Donald Trump, the President of the United States, will soon visit the UK. I’m pleased to say I’ll be on holiday and will be watching the visit – his first since taking office in 2016 - safely, from afar. 
I’d have been tempted to join one of the many protest marches planned had I been at home, in England.
For me, Trump is vulgar and divisive and will use every opportunity for his own gain. I don’t think he should be given any special treatment.
While the three-day trip has been downgraded to a ‘working visit’, President Trump will meet the Queen as well as Prime Minister, Theresa May. 
I’d love to be a fly on the wall with the former. The visit is controversial not least because of Trump’s history of misogyny and vilification of immigrants. 
Few people, particularly in London, can identify with his agenda. 
And now we can add the cruel and immoral policy of using children as pawns in a battle for votes to that list.
Like many, I was sickened and deeply upset by the images of children being taken from their families and kept in caged warehouses along the US southern border. More than 2,300 children were separated from their parents in May and June as part of a new zero tolerance approach to immigration by the President.
Those who’ve supported the President’s separation policy – and shockingly, there are many – have said it’s the immigrants’ own fault – that by entering the US illegally, they have broken the law and so they must pay the price – family separation. 
I’ve read numerous comparisons between migrants trying to cross the US border and seek asylum and criminals who’ve been imprisoned for various crimes and thereby separated from their children - that those children have suffered trauma, too. And yes, they have. Any child separated from a parent is likely to suffer a degree of trauma, but I will never see how this argument can be used to justify the abhorrent and inhumane treatment of these families. The two are not the same.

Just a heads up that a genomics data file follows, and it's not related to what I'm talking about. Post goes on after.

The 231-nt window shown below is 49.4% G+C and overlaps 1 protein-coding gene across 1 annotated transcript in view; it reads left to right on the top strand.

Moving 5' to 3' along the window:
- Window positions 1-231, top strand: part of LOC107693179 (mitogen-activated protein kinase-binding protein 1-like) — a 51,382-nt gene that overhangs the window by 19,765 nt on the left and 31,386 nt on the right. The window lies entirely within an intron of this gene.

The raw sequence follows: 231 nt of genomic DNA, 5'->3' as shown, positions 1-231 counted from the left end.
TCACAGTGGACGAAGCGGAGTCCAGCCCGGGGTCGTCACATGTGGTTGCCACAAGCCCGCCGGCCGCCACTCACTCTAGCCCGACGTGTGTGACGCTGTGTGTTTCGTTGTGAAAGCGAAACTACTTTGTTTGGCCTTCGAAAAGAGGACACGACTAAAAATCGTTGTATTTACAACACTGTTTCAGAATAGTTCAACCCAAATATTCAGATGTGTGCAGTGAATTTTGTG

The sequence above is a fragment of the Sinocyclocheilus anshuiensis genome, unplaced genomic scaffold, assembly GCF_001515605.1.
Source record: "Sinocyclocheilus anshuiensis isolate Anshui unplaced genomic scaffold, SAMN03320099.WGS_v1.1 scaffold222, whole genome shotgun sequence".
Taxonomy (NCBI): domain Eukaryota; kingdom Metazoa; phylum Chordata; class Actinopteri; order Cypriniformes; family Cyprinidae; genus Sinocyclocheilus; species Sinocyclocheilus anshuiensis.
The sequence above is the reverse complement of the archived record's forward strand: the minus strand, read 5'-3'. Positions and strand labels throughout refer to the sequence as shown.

I am a mother, a daughter. My life has ups and downs but it’s a pretty comfortable one by anyone’s standards. I can’t imagine the strife in another mother’s life that would force her to leave home with her child or children and attempt cross into another country with little more than a bag holding necessities. 
These people, by and large, are fleeing because life is terrifying at home and they would rather run the risk of separation than remain a target of violence. They are looking for a better life – not just because they don’t like the weather or they’d like a better paying job. They see no other route and have – for the most part – run out of options.
Amid a backlash from people around the world and within America, Trump reversed his controversial policy, insisting he would remain tough on immigration but keep families together. 
But that actually means migrant parents and their children are now being detained in prison together. And that’s just those held since the U-turn. 
Hundreds of children still remain in detention camps along the border. Immigration officials have even suggested children, many of whom are now scattered across the US, may never be reunited with their families.
President Trump has presented America’s immigration problems as a national defence issue, a Republican versus Democratic issue and indeed a law and order issue. But the real issue should focus on the innocent children and inhumanity of using them as a bargaining tool to get what he wants – a border wall between Mexico and the US.
I have long held America as a beacon. I have family there, I have lived there and have many fond memories of holidays there. 
I’ve never thought of it as a soft touch; New York can and will chew you up and spit you out if you’re not careful, but I’ve known it mostly to be inspiring, vibrant and welcoming – and, as clichéd as it sounds - it has been a land of opportunity. 
I hope those days are more than just a memory.